Experts warn that Beijing must take even speedier action to help its rapidly aging population save enough for retirement. In particular, the country’s regulators need to diversify the range of assets available for local pension funds into more alternative assets, to help them ensure more consistently high annual investment returns.
Pension experts say the government and regulators do not lack for areas they need to improve. The nation is expected to see a Rmb8 trillion to Rmb10 trillion ($1.13 trillion to 1.4 trillion) pension gap emerge over the next five to 10 years and it will widen even further over time, the China Insurance Industry Association stated in January.
“An effective pension system is supported by several pillars. China’s system has desirable features but there are also areas for enhancements, in order to improve the efficacy and sustainability,” Janet Li, Mercer’s Asia wealth business leader, told AsianInvestor.
She noted that policy measures like increasing the state pension age over time would be helpful. In addition, Li said that it would be helpful for China’s pension funds to be given more flexibility in the assets they can invest into, to enhance risk-adjusted returns from an overall portfolio basis.
Currently, China's pension funds are only allowed to buy public traded assets and government bonds, or a selection of local fund products that provide a sustainable return. They have been waiting for permission to invest into private assets such as private equities and private credit for a long time.
China faces particularly acute challenges for its retirement system, given both the size of its greying population and the deficit in savings, and how to secure a long-term satisfied return based on current inconsist track record.
The country's National Security Pension Fund (NSSF), which is effectively its reserve pension fund with Rmb2.63 trillion ($389 billion) in assets under management, reported an impressive return on investments of 9.03% last year, according to Ministry of Human Resources and Social Security data. That was far higher than the annual returns of 5.23% and 2.56% respectively recorded in 2017 and 2018.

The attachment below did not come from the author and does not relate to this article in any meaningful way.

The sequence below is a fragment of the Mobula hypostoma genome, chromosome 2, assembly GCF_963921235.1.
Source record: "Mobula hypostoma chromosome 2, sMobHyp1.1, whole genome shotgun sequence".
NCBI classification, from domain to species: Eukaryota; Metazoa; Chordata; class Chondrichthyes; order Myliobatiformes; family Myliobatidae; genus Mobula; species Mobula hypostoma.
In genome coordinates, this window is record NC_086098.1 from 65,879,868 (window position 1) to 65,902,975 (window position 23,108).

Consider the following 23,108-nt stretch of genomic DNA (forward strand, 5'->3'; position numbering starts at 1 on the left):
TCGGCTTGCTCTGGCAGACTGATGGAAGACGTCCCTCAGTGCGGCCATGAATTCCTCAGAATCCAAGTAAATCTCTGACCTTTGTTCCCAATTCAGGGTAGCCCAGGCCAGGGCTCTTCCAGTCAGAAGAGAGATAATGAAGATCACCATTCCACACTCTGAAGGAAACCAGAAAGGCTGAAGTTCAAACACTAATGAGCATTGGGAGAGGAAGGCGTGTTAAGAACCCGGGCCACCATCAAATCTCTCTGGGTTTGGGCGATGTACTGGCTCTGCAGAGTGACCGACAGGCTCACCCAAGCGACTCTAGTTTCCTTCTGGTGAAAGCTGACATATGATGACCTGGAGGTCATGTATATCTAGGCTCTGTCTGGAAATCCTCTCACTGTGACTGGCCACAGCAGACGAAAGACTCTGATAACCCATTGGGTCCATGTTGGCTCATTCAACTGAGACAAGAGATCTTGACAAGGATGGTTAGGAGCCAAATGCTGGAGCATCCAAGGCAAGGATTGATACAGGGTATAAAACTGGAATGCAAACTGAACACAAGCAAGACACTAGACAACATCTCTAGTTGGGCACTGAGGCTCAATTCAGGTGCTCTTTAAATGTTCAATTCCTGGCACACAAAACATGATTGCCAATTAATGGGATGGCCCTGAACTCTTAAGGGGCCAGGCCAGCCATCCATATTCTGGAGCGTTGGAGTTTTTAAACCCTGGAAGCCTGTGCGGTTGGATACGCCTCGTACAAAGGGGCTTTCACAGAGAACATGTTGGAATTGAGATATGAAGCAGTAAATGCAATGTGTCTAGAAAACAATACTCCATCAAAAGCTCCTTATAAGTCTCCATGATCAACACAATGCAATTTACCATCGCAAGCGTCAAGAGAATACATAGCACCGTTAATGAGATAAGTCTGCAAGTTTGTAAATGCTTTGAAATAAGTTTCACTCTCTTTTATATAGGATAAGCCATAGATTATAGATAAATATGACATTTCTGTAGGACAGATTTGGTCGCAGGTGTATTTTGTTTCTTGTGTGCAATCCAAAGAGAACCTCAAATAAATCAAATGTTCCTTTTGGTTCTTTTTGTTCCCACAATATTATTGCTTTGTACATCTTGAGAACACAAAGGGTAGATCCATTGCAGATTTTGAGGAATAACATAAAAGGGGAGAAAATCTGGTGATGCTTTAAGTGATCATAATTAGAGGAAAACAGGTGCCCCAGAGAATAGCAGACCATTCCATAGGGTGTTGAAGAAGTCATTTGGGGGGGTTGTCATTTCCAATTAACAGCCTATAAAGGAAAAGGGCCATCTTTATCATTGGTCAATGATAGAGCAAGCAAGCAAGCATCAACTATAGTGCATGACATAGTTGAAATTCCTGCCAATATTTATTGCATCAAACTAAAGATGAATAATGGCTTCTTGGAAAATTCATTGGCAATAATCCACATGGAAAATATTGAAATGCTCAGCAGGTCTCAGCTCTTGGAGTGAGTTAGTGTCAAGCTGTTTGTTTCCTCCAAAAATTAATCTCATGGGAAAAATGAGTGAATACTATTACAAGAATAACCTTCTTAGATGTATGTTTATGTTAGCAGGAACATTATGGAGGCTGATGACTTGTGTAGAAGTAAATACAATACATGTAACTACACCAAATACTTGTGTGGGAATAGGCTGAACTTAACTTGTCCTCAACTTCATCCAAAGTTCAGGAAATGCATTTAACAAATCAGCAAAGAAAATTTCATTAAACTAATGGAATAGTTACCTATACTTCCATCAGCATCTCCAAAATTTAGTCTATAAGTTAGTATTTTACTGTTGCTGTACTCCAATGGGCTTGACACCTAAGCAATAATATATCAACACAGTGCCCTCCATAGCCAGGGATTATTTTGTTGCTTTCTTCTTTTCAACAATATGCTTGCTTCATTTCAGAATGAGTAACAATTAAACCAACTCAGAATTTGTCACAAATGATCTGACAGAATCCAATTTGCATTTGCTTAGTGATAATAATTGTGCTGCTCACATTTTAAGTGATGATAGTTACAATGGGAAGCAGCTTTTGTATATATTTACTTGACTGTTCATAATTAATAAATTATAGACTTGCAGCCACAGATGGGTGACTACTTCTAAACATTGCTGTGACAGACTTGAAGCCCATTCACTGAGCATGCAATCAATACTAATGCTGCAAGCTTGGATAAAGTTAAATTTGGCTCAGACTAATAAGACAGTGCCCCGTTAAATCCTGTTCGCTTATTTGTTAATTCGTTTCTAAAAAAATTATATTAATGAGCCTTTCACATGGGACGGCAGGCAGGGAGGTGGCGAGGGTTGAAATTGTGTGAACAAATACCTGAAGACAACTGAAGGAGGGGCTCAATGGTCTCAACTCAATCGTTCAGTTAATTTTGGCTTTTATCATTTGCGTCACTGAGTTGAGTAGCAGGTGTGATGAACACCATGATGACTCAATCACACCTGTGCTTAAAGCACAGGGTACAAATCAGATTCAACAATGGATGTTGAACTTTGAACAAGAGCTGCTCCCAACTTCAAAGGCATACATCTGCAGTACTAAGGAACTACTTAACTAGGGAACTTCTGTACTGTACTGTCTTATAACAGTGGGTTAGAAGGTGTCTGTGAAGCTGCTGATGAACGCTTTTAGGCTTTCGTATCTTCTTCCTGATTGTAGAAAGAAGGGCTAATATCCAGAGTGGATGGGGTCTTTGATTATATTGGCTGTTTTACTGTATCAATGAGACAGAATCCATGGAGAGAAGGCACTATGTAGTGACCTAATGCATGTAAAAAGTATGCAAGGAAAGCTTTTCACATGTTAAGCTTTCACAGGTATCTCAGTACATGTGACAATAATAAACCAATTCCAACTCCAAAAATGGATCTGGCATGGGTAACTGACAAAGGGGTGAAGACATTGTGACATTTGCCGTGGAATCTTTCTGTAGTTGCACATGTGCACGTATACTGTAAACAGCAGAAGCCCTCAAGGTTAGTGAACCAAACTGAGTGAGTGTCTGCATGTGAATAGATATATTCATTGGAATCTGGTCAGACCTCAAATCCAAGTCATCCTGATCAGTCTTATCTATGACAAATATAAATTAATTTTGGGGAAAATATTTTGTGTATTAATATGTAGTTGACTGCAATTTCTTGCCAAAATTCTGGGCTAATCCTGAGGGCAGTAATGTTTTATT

However, many other markets also have a mixture of aging populations, low interest rates and a lack of necessary focus on how best to improve alpha returns.
The longlasting low or negative interest rate environment means that there are no simple solutions, according to Caroline Higgins, head of Hong Kong, Macau and Taiwan, at Northern Trust.
She notes that many Asian asset owners, including pensions, have strict guidelines on investment strategy, which means they struggle to get their portfolios to encompass a more varied set of assets, echoing Li’s views.
China in particular has struggled to maintain strong and consistent pension investment returns due to a mixture of a conservative asset allocation approach and the central government having imposed complicated investment guidelines.
Higgins believes the simplest solution in the shorter term is for pension funds in China and other nations to be allowed to use more alternative asset strategies, including a mixture of property, private equity, infrastructure and other illiquid assets.
“ESG and alternative strategies have been largely considered and researched by both asset owners and asset managers to deliver better returns. Other trends among asset managers are that they are turning more hybrid in portfolio building,” according to Higgins.
The rising focus on private assets is already becoming more prevalent among other regional asset owners. Sovereign wealth fund Korea Investment Corporation told AsianInvestor in January that it plans to increase its allocation to alternatives in the coming six years to at least 25% of its portfolio. It intends to do so to reap the benefits of an illiquidity premium and the asset class’ low correlation with traditional instruments, said chief investment officer David Park.
The need for NSSF in particular to receive less investment restrictions might seem a little surprising, given the strong results reported in 2020. But even during this bumper year it has lagged its direct public pension fund peers.
For example, South Korea’s public pension fund National Pension Service posted an annual return rate of 9.6% last year, marking the second-highest record in a decade. Meanwhile, the Government Pension Investment Fund of Japan reported a record return of 25.15% for its fiscal year that ended in March, a dramatic rebound from a 5.2% loss in fiscal 2019.
Separately, Taiwan pension funds overseen by the Bureau of Labor Funds (BLF) also post a return in excess of 11% in 2019, the latest available annual figure.
China’s regulators are seeking ways to improve the ability of local pensions to raise their returns, or ensure retirees have more reliable levels of return.
Most recently, on June 29, China’s Ministry of Human Resources and Social Security announced its 14th five-year work plan. The plan outlaid how the government intends to further expand the coverage of the basic state pension insurance system, which is managed by provincial-level governments. It also aims to encourage the growth of the occupational pension and private pension sectors and delay the legal retirement age.
Previously, in May, the China Banking and Insurance Regulatory Commission announced a pilot programme to foster endowment plans that offer individuals stable returns for 10 years after retirement.
Prior to that Beijing announced a plan in March to create a new state-backed pension firm. Experts see this step as a "necessary and reasonable" move that will help cut administrative costs and support the development of individual pension schemes.